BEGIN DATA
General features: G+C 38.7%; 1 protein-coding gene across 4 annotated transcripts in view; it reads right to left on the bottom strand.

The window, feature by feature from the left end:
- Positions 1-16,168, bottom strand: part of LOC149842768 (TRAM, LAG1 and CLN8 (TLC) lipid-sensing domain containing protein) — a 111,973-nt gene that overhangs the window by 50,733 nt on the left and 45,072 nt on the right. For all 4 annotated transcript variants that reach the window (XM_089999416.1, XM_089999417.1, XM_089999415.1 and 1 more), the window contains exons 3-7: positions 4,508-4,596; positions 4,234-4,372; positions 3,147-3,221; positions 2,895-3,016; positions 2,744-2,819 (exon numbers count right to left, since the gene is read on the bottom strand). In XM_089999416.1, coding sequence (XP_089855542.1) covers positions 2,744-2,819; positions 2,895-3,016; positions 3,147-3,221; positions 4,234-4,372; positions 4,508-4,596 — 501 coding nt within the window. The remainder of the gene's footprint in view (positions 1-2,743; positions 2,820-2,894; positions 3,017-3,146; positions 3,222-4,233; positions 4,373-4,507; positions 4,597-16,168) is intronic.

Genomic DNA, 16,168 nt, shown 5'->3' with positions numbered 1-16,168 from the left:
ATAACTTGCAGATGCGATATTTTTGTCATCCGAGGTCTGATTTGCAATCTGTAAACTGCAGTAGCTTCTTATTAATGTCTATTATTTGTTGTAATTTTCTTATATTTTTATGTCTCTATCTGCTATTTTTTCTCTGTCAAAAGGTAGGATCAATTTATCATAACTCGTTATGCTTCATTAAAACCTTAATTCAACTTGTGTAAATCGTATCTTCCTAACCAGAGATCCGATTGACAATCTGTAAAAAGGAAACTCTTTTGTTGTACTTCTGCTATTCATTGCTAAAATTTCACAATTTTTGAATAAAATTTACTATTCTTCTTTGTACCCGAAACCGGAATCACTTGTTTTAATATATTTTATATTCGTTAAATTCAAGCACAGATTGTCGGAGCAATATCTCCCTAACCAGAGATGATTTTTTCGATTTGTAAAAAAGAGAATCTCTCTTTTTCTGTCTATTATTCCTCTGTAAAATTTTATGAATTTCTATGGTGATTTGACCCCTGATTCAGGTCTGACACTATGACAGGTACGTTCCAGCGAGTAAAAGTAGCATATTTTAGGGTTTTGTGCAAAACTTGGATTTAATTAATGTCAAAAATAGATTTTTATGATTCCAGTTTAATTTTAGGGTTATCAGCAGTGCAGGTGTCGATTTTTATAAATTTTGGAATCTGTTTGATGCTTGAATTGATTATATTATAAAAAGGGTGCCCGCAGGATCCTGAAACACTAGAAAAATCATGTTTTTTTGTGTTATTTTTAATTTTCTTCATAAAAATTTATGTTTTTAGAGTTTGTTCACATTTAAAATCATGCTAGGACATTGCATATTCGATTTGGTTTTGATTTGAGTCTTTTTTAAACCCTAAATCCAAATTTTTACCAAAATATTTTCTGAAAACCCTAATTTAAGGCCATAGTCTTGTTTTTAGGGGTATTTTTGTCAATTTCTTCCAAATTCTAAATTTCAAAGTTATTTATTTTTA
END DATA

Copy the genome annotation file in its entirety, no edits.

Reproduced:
General features: G+C 38.7%; 1 protein-coding gene across 4 annotated transcripts in view; it reads right to left on the bottom strand.

The window, feature by feature from the left end:
- Positions 1-16,168, bottom strand: part of LOC149842768 (TRAM, LAG1 and CLN8 (TLC) lipid-sensing domain containing protein) — a 111,973-nt gene that overhangs the window by 50,733 nt on the left and 45,072 nt on the right. For all 4 annotated transcript variants that reach the window (XM_089999416.1, XM_089999417.1, XM_089999415.1 and 1 more), the window contains exons 3-7: positions 4,508-4,596; positions 4,234-4,372; positions 3,147-3,221; positions 2,895-3,016; positions 2,744-2,819 (exon numbers count right to left, since the gene is read on the bottom strand). In XM_089999416.1, coding sequence (XP_089855542.1) covers positions 2,744-2,819; positions 2,895-3,016; positions 3,147-3,221; positions 4,234-4,372; positions 4,508-4,596 — 501 coding nt within the window. The remainder of the gene's footprint in view (positions 1-2,743; positions 2,820-2,894; positions 3,017-3,146; positions 3,222-4,233; positions 4,373-4,507; positions 4,597-16,168) is intronic.

Genomic DNA, 16,168 nt, shown 5'->3' with positions numbered 1-16,168 from the left:
ATAACTTGCAGATGCGATATTTTTGTCATCCGAGGTCTGATTTGCAATCTGTAAACTGCAGTAGCTTCTTATTAATGTCTATTATTTGTTGTAATTTTCTTATATTTTTATGTCTCTATCTGCTATTTTTTCTCTGTCAAAAGGTAGGATCAATTTATCATAACTCGTTATGCTTCATTAAAACCTTAATTCAACTTGTGTAAATCGTATCTTCCTAACCAGAGATCCGATTGACAATCTGTAAAAAGGAAACTCTTTTGTTGTACTTCTGCTATTCATTGCTAAAATTTCACAATTTTTGAATAAAATTTACTATTCTTCTTTGTACCCGAAACCGGAATCACTTGTTTTAATATATTTTATATTCGTTAAATTCAAGCACAGATTGTCGGAGCAATATCTCCCTAACCAGAGATGATTTTTTCGATTTGTAAAAAAGAGAATCTCTCTTTTTCTGTCTATTATTCCTCTGTAAAATTTTATGAATTTCTATGGTGATTTGACCCCTGATTCAGGTCTGACACTATGACAGGTACGTTCCAGCGAGTAAAAGTAGCATATTTTAGGGTTTTGTGCAAAACTTGGATTTAATTAATGTCAAAAATAGATTTTTATGATTCCAGTTTAATTTTAGGGTTATCAGCAGTGCAGGTGTCGATTTTTATAAATTTTGGAATCTGTTTGATGCTTGAATTGATTATATTATAAAAAGGGTGCCCGCAGGATCCTGAAACACTAGAAAAATCATGTTTTTTTGTGTTATTTTTAATTTTCTTCATAAAAATTTATGTTTTTAGAGTTTGTTCACATTTAAAATCATGCTAGGACATTGCATATTCGATTTGGTTTTGATTTGAGTCTTTTTTAAACCCTAAATCCAAATTTTTACCAAAATATTTTCTGAAAACCCTAATTTAAGGCCATAGTCTTGTTTTTAGGGGTATTTTTGTCAATTTCTTCCAAATTCTAAATTTCAAAGTTATTTATTTTTA